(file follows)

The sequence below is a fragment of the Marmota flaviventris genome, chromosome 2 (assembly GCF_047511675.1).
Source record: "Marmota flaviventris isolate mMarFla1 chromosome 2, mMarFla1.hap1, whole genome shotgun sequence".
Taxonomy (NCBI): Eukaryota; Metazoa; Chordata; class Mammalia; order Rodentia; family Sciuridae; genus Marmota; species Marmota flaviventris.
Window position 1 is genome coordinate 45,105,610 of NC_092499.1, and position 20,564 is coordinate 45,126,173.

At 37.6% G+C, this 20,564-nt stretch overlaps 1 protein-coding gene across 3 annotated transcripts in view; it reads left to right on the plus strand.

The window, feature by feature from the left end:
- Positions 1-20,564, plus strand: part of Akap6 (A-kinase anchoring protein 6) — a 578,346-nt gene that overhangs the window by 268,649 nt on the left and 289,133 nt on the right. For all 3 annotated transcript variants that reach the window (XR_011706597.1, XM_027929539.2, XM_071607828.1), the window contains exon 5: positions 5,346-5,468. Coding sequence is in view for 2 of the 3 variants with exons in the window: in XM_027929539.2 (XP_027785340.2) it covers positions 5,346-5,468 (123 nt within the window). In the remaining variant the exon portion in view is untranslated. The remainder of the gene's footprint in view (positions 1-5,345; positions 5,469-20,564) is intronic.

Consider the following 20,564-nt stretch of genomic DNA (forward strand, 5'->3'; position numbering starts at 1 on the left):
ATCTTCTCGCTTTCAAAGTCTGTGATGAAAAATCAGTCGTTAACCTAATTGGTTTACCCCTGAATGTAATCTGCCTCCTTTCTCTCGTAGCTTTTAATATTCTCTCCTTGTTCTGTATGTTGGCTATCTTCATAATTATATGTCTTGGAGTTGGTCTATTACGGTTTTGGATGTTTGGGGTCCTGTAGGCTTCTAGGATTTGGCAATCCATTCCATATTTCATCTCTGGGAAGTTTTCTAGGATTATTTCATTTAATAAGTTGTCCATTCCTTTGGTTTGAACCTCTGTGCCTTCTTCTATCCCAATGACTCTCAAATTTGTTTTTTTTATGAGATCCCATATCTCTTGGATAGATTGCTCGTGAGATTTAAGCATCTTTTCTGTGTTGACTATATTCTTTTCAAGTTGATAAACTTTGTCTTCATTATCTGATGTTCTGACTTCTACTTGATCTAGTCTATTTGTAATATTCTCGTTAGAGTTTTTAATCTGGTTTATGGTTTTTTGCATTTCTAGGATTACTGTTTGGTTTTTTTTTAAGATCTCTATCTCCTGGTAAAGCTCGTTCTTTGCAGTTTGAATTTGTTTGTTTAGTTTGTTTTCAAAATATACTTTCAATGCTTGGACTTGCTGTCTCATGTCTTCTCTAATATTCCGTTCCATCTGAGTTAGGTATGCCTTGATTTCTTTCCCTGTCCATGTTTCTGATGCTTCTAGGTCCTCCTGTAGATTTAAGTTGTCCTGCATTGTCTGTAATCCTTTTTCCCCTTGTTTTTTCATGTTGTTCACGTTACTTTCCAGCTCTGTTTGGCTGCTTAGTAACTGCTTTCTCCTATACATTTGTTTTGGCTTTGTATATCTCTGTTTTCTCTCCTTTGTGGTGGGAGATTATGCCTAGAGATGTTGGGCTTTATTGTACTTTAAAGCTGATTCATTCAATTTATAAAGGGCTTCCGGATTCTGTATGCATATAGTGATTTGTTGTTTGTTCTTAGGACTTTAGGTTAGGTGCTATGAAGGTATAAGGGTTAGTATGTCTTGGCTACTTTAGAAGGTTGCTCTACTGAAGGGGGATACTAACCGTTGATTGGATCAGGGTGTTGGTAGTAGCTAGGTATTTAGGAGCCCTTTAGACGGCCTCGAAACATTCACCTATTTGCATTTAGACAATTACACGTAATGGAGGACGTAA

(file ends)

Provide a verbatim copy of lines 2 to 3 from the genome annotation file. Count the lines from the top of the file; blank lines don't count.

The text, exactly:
Source record: "Marmota flaviventris isolate mMarFla1 chromosome 2, mMarFla1.hap1, whole genome shotgun sequence".
Taxonomy (NCBI): Eukaryota; Metazoa; Chordata; class Mammalia; order Rodentia; family Sciuridae; genus Marmota; species Marmota flaviventris.